United States District Court, E.D. Wisconsin
DONALD A. PICKETT, Plaintiff,
ORDER SCREENING PLAINTIFF'S AMENDED COMPLAINT
(DKT. NO. 10)
PAMELA PEPPER UNITED STATES DISTRICT JUDGE
case is assigned to U.S. Magistrate Judge Nancy Joseph. On
March 5, 2019, Judge Joseph issued an order screening the
plaintiff's complaint and finding that he failed to state
a claim. Dkt. No. 9. Judge Joseph gave the plaintiff an
opportunity to file an amended complaint, id. at 5,
which he did on April 1, 2019, dkt. no. 10.
the plaintiff consented to Judge Joseph hearing and deciding
the case, the defendant has not yet had the
opportunity to decide whether to consent to magistrate judge
authority because, until now, the court has not decided
whether the complaint should be served on the defendant.
Because both parties have not yet consented to the
magistrate judge hearing the case, the clerk's office
referred the case to this district judge to screen the
amended complaint and decide whether it should be served on
the defendant. The court will explain whether the plaintiff
states a claim, then return the case to Judge Joseph for
Judge Joseph explained in her March 5 order, the law requires
the court to screen complaints brought by prisoners seeking
relief against a governmental entity or officer or employee
of a governmental entity. Dkt. No. 9 at 2 (citing 28 U.S.C.
§1915A(a)). The court must dismiss a complaint if the
plaintiff raises claims that are legally “frivolous or
malicious, ” that fail to state a claim upon which
relief may be granted, or that seek monetary relief from a
defendant who is immune from such relief. 28 U.S.C.
plaintiff alleges that he is a Protestant, which requires him
to be on a vegan diet; his religious beliefs prohibit him
from consuming meat, animal products or yeast. Dkt. No. 10 at
2. He explains that, when he arrived at the Racine County
Jail on November 21, 2018, he was placed on a vegan diet.
Id. Despite that designation, he alleges that he has
not received a vegan tray since he arrived. Id. at
2-3. The plaintiff asserts that he is expected to eat
whatever the kitchen sends him, including bread (which
contains yeast), milk and grilled cheese. Id. at 3.
The plaintiff says that when he notified CO Foreman of the
problem, Foreman “called the kitchen/Aramark once
again.” Id. He says that Delanda Jones told
him to eat what the kitchen sent or “don't eat at
all.” Id. The plaintiff recounts an occasion
on which he was given a grilled cheese sandwich, even though
his tray clearly was marked “vegan diet no meat or
dairy.” Id. He says he informed CO Eppers of
the problem; when Eppers sent for a new tray, the plaintiff
again got a grilled cheese. Id. He didn't eat
that day, “like many other days.” Id.
The plaintiff says he's written many complaints about
this and has not gotten a response. Id. at 4.
plaintiff names only Aramark as a defendant. Under
§1983, a plaintiff cannot sue a private corporate
employer for the misconduct of its employees unless the
plaintiff can show “that his injury was caused by a
[corporate] policy, custom, or practice . . . .”
Shields v. Ill. Dept. of Corrections, 746 F.3d 782,
796 (7th Cir. 2014). The plaintiff has not alleged that
Aramark had a policy, custom or practice of serving meat and
dairy to vegan inmates, nor has he alleged a pattern of bad
acts involving other vegan inmates that would raise an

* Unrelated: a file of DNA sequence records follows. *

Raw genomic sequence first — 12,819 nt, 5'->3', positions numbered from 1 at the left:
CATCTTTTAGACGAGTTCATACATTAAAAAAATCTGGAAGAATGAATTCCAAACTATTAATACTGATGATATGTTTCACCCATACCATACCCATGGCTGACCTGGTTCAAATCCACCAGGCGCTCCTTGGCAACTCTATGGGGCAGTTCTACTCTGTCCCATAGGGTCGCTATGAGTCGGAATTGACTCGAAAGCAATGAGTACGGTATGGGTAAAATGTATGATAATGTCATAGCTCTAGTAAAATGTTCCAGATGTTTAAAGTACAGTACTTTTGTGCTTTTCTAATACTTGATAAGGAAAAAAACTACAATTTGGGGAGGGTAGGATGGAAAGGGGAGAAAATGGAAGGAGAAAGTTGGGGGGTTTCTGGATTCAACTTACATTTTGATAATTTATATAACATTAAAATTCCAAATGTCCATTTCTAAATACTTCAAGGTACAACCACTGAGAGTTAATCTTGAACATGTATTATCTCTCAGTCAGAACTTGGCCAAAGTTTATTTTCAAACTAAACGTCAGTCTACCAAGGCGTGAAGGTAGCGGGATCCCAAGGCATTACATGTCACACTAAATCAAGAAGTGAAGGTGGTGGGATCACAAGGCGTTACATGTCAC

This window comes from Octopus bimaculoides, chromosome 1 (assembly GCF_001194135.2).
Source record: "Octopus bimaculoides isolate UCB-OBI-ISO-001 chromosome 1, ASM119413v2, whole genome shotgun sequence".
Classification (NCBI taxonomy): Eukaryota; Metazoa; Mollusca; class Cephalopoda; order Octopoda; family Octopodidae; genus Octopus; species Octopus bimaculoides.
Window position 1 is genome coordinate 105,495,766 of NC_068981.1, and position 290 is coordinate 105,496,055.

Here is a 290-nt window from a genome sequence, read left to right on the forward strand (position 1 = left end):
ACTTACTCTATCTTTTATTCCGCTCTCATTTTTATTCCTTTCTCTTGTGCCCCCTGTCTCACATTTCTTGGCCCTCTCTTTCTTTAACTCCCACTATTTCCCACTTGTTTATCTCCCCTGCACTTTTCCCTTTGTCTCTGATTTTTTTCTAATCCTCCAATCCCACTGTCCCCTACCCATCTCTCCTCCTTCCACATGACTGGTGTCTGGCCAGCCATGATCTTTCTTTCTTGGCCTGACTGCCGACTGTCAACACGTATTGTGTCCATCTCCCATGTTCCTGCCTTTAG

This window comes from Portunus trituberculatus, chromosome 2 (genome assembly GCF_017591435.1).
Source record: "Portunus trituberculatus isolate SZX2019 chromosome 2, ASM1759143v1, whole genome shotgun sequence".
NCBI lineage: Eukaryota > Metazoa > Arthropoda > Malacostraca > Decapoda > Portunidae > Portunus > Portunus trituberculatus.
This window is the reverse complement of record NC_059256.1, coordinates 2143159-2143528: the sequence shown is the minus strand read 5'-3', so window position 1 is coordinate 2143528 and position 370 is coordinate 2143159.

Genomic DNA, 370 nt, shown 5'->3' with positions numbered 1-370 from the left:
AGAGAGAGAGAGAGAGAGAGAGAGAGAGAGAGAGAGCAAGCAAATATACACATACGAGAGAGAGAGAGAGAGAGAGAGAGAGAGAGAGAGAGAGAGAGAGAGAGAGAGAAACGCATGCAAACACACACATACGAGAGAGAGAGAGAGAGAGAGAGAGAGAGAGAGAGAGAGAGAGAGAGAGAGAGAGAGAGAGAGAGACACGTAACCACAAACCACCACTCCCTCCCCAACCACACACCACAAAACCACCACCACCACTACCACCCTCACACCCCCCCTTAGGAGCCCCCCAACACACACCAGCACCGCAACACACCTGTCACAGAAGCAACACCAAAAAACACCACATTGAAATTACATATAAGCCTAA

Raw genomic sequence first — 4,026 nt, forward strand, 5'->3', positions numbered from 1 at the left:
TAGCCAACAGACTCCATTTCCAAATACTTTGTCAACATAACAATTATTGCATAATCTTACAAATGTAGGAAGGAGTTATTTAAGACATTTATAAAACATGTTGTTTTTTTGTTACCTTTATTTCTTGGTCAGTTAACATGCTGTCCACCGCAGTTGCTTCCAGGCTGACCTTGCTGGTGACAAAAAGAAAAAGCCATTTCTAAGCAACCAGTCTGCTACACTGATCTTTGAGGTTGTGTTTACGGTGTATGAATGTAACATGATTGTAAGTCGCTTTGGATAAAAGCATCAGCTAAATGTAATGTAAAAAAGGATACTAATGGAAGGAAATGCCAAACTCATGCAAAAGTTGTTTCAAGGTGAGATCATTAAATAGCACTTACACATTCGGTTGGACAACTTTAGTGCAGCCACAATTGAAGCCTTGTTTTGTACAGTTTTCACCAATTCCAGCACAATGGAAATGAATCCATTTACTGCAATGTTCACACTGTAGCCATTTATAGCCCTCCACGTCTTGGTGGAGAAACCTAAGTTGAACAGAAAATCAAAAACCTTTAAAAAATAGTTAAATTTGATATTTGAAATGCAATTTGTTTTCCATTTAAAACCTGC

inference of such a policy. It appears that the only reason
the plaintiff named Aramark as a defendant is because Aramark
is the employer of the kitchen staff who prepared his meals.
On the allegations in this amended complaint, the plaintiff
may not proceed against Aramark.
the defendant did not list Delanda Jones as a defendant, the
court will allow him to proceed against her on claims under
the First Amendment and the Religious Land Use and
Institutionalized Persons Act, based on his allegations that
after he told Jones he could not eat the food he had been
served, she told him to either eat it or not eat at all.
See, e.g., Koger v. Bryan, 523 F.3d 789 (7th Cir.
2008). Although the plaintiff did not name Jones in the
caption of his complaint, the Seventh Circuit has instructed
district courts to liberally construe pro se
complaints, which may include construing a plaintiff to have
named a defendant who is mentioned only in the body of the
complaint. Donald v. Cook Cty. Sheriff's Dept.,
95 F.3d 548, 559 (7th Cir. 1996).
court DISMISSES Aramark as a defendant based
on the plaintiff's failure to state a claim against it.
court NAMES Delanda Jones as a defendant.
The clerk's office will update the docket accordingly.
court ORDERS the U.S. Marshals Service to
serve a copy of the amended complaint and this order on
defendant Delanda Jones under Federal Rule of Civil Procedure
4. Congress requires the U.S. Marshals Service to charge for
making or attempting such service. 28 U.S.C. §1921(a).
Although Congress requires the court to order service by the
U.S. Marshals Service, it has not made any provision for
either the court or the U.S. Marshals Service to waive these
fees. The current fee for waiver-of-service packages is $8.00
per item mailed. The full fee schedule is provided at 28
C.F.R. §§0.114(a)(2), (a)(3). The U.S. Marshals
Service will give the plaintiff information on how to remit
payment. The court is not involved in collection of the fee.
court ORDERS defendant Delanda Jones to file
a responsive pleading to the amended complaint.
court ORDERS that the parties may not begin
discovery until after the court enters a scheduling order
setting deadlines for discovery and dispositive motions.
court RETURNS this case to United States
Magistrate Judge Nancy ...